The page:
WASHINGTON—It seems like a paradox, but scientists say the best places to study global warming are the coldest regions on Earth. The Arctic, the Antarctic and lofty mountain ranges are showing the impact of higher temperatures more rapidly and dramatically than anywhere else on the planet.
Collapsing ice sheets, thawing permafrost, shrinking glaciers and thinning sea ice will be the focus of a yearlong, worldwide scientific extravaganza known as the International Polar Year, which researchers and policymakers from 60 nations will formally launch in Paris on Thursday after five years of preparations.
"This is a critical time in humanity's relationship with our planet," said an author of the IPY concept, Robert Bindschadler, an Antarctic scientist who's based at NASA's Goddard Space Flight Center in Greenbelt, Md.
"What's happening in the polar regions is a powerful, irrefutable demonstration of change on a global scale," he said at a pre-launch ceremony in Washington.
"The poles are changing even faster than we anticipated," said Robin Bell, the head of the Polar Research Board at the National Academy of Sciences. "We need to monitor environmental change to understand what's happening to our planet."
Data collected for the IPY will provide a baseline by which to measure future climate changes, according to Arden Bement, the director of the National Science Foundation.
"We want to ring the Arctic with scientific observatories," said Conrad Lautenbacher, the administrator for the National Oceanic and Atmospheric Administration.
Warming is felt most sharply in the far north, where temperatures are rising twice as fast as the global average.
Greenland, for example, lost as much ice in one year as is contained in all the Swiss Alps, according to Konrad Steffen, a climatologist at the University of Colorado, Boulder.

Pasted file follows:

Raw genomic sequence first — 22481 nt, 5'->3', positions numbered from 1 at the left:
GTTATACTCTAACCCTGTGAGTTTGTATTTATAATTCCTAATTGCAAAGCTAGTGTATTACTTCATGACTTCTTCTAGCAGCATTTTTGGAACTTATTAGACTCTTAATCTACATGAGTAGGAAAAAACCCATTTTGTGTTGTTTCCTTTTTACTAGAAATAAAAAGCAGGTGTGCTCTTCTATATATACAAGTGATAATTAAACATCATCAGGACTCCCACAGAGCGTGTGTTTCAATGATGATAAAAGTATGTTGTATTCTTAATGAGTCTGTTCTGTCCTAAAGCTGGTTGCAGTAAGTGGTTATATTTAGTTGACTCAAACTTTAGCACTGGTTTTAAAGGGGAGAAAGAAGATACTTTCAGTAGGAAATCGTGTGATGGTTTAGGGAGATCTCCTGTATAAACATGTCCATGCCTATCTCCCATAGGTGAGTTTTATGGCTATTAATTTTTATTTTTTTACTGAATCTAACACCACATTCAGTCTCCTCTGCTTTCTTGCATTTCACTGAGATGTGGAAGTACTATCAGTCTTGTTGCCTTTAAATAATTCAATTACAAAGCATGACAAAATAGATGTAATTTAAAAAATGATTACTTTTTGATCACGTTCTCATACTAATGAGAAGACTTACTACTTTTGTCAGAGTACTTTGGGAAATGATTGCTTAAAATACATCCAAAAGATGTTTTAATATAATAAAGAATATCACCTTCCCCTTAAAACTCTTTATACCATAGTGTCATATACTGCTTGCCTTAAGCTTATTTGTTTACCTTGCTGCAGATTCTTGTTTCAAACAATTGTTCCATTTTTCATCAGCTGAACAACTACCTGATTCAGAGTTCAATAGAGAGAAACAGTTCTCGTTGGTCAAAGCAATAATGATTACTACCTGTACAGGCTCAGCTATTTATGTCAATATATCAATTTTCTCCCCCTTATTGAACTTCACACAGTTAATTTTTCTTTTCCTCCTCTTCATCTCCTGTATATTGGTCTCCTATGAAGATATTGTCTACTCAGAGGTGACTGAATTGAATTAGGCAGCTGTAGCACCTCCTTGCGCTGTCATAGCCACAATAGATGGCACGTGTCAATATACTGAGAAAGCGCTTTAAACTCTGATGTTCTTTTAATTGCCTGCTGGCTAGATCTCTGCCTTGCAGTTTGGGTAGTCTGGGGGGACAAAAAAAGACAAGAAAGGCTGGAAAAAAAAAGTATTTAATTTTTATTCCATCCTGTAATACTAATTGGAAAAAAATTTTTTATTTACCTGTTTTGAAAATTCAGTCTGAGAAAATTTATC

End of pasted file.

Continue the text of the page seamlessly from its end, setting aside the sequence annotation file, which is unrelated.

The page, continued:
Mead Treadwell, the chairman of the U.S. Arctic Research Commission, predicted that there eventually will be "new shipping routes across the Arctic" because polar sea ice is melting.
That would halve shipping costs and save 40 percent of the time it now takes to travel from the Atlantic to the Pacific Ocean, he said—one way in which global warming might benefit, instead of harm, the Earth.
Antarctica, meanwhile, is gaining ice in the center of the continent but losing large chunks around its fringes, contributing to sea-level rise.
A prime concern during the IPY will be the fate of the world's glaciers, not only in polar regions but also in higher altitudes at lower latitudes near the equator.
Glaciers are "sentinels of climate change," said Mark Myers, the director of the U.S. Geological Survey.
"All the glaciers in the tropics are retreating," said Lonnie Thompson, a researcher at Ohio State University in Columbus who's spent 30 years studying glaciers in South America, Africa and the Asian Himalayas.
In the Himalayas, 22 percent of the ice disappeared in the last four years, Thompson said. One glacier in the Peruvian Andes is likely to be gone within the next five years, he said. Tanzania's famous Kilimanjaro peak will lose its remaining ice by 2015, if not before.
"This widespread retreat of mountain glaciers may be our clearest evidence of global warming," Thompson told the American Association for the Advancement of Science last month.
"It's too late for some of these glaciers," he said. "Millions of people are going to have to adapt to these changes, many of which will occur in some of the poorest regions of the globe."
Global warming's impact also is becoming clear in the mountain areas of the American West.
Henry Diaz, a NOAA climatologist in Boulder, Colo., said average temperatures in the West had risen by 2 degrees Fahrenheit since the mid-1970s, twice as fast as the global warming rate. That's because much of the West lies above 5,000 feet, and warming increases at higher elevations, he said.
"Our high mountains are like the third pole of the planet," Diaz said. "It's the world's coldest regions that are most susceptible to warming. Now our records are starting to show this acceleration."